Gary “King Pokémon” Haase is, despite his lofty title, just a 67-year-old guy from Las Vegas who has a hard time selling off any of his enormous Pokémon card collection. And yet he holds this royal title thanks to the decades of obsessive collecting that’s resulted in him accumulating the world’s most valuable stash of cartoon animal cards, worth at least $10 million.
Input profiled the Magikarp Monarch—who we imagine was, at one point, no more than a lowly Prince Of Pikachu or Squirtle Squire—to learn how he ended up in this spot. After collecting Coca-Cola bottle caps, comics, sci-fi memorabilia, and other kinds of trading cards as a child, Haase got into Pokémon in 1998. He even imported some of his first cards “from Japan ... before they were localized to the U.S. market.” When, in that same year, he had to leave his job to receive treatment for malignant melanoma, Haase’s Pokémon collecting turned into a new career that involved years of driving around buying cards so he could resell them online for income.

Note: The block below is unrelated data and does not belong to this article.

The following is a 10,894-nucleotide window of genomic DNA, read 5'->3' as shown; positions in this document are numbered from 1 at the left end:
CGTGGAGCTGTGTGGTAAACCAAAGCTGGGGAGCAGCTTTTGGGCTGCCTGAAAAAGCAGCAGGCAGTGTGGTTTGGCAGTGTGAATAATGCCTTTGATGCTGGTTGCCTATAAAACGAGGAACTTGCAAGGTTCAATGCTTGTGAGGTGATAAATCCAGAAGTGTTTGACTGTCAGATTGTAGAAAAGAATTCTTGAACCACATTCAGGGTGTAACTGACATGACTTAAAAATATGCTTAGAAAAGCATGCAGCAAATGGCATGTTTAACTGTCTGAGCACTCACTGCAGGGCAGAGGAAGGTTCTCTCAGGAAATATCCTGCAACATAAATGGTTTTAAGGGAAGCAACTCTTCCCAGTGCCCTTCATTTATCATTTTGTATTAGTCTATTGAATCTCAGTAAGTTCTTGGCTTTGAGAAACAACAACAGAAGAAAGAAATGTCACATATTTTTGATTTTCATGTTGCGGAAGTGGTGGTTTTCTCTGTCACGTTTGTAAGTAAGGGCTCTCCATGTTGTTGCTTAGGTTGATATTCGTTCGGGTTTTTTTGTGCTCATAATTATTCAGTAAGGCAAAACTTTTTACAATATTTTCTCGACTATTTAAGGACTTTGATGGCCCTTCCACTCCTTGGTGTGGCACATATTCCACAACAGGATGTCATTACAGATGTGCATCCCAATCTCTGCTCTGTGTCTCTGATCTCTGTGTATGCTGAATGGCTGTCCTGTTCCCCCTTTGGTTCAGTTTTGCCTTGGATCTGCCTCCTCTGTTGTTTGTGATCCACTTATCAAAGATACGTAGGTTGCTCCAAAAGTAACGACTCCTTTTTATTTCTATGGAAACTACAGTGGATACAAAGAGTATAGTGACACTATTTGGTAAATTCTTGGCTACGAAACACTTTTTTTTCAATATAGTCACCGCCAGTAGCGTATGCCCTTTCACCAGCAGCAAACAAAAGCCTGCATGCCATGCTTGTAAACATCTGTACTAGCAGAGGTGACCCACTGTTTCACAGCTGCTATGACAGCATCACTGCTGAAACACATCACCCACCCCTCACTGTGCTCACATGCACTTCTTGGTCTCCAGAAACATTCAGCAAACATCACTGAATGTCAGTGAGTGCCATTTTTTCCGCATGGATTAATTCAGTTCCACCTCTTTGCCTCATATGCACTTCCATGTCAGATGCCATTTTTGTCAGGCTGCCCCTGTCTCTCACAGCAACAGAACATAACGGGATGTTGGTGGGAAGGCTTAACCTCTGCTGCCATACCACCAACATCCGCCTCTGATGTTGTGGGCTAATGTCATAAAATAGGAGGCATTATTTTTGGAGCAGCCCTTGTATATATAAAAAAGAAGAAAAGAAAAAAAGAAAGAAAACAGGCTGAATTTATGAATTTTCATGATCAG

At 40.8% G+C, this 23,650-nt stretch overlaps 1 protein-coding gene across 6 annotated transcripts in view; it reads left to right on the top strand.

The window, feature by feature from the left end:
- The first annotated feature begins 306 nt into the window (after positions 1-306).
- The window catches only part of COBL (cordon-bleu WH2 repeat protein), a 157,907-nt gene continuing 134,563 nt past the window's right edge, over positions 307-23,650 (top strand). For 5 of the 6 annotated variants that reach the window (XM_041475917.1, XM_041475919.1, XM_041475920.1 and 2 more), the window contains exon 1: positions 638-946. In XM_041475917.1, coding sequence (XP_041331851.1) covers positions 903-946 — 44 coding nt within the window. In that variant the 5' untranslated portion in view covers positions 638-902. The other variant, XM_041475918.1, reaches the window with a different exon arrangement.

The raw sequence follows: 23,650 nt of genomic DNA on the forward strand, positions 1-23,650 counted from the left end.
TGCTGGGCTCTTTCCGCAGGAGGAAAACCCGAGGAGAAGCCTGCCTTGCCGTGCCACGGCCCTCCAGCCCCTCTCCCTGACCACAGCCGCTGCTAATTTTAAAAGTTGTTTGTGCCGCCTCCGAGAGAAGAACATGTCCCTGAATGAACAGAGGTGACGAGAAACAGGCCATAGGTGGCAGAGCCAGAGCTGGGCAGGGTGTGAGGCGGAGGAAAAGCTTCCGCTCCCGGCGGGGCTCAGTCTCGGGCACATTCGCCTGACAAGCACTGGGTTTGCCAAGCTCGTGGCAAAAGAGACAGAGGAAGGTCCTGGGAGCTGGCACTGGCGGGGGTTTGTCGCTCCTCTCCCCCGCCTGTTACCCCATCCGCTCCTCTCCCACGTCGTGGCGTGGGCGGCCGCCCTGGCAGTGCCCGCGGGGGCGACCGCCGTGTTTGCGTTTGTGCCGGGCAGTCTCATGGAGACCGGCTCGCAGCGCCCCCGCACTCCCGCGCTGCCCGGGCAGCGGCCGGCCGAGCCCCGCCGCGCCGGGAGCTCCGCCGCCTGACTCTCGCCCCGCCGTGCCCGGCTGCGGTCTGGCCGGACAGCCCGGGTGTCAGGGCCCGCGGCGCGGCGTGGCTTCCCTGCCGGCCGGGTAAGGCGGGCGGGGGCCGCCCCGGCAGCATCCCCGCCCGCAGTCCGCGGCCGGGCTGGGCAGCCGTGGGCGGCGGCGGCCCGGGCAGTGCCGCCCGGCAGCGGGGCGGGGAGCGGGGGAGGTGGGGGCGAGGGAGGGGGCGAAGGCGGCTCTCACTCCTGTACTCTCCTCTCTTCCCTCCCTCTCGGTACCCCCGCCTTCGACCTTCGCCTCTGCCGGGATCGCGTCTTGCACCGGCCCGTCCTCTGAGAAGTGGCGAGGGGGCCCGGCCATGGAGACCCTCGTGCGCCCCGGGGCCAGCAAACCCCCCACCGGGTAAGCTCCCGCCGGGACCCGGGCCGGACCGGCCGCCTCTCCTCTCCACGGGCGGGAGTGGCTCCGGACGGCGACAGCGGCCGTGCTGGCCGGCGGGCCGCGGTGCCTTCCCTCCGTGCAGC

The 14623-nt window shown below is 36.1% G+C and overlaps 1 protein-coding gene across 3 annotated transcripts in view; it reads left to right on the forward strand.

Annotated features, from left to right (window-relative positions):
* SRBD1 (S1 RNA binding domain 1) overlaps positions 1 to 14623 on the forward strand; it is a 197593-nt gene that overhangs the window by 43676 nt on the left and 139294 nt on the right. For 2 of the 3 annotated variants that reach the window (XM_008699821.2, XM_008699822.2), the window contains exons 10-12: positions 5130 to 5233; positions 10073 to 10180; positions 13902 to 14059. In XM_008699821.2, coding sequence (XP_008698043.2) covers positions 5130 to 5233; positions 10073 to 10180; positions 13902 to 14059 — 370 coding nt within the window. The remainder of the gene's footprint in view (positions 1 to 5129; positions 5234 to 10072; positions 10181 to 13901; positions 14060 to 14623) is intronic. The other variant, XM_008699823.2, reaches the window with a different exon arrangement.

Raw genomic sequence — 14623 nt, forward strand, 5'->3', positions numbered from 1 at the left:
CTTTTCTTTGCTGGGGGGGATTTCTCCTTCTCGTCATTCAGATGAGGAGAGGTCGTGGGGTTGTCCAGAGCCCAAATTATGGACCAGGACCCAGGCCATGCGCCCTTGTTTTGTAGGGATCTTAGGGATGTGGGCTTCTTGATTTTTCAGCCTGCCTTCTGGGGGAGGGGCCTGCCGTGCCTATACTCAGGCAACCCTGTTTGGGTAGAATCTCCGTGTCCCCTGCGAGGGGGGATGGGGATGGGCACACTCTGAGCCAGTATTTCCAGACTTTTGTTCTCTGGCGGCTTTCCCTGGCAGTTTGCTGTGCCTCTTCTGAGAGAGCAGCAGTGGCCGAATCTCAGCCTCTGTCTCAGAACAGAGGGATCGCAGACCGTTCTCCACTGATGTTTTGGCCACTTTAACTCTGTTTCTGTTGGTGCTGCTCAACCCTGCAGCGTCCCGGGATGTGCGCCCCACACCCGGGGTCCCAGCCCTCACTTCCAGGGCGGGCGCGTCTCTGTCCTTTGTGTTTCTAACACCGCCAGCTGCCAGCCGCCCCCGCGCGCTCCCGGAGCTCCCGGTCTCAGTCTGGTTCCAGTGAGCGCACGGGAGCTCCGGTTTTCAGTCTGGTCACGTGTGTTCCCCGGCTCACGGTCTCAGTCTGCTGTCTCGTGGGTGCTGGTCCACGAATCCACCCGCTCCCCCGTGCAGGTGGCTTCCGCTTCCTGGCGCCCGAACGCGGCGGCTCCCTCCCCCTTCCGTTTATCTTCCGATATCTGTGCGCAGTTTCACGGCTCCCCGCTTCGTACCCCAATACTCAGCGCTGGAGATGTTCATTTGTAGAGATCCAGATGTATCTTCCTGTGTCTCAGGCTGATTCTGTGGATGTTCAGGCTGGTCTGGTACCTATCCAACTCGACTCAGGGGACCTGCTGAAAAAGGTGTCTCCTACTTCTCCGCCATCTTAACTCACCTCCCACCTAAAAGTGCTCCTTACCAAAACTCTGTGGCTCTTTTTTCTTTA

Rather than cash out while the market is so hot that people are actually trying to murder each other for a pack of cards, Haase mostly holds onto his collection. One of his only lapses was selling a rare card to YouTuber/actual pocket monster Logan Paul for $150,000 last year. This decision was part of Haase’s larger work to increase Pokémon card value by legitimizing the market through tactics like introducing card-grading and authentication to the hobby, promoting it by getting booked on a 2016 Pawn Stars episode, and getting excitable YouTube men to scream about their purchases to a huge audience.
As a next step toward his ultimate goal, we suggest Haase issue a royal decree declaring that getting into Target parking lot brawls in an effort to buy cards is punishable by a lifetime exile.
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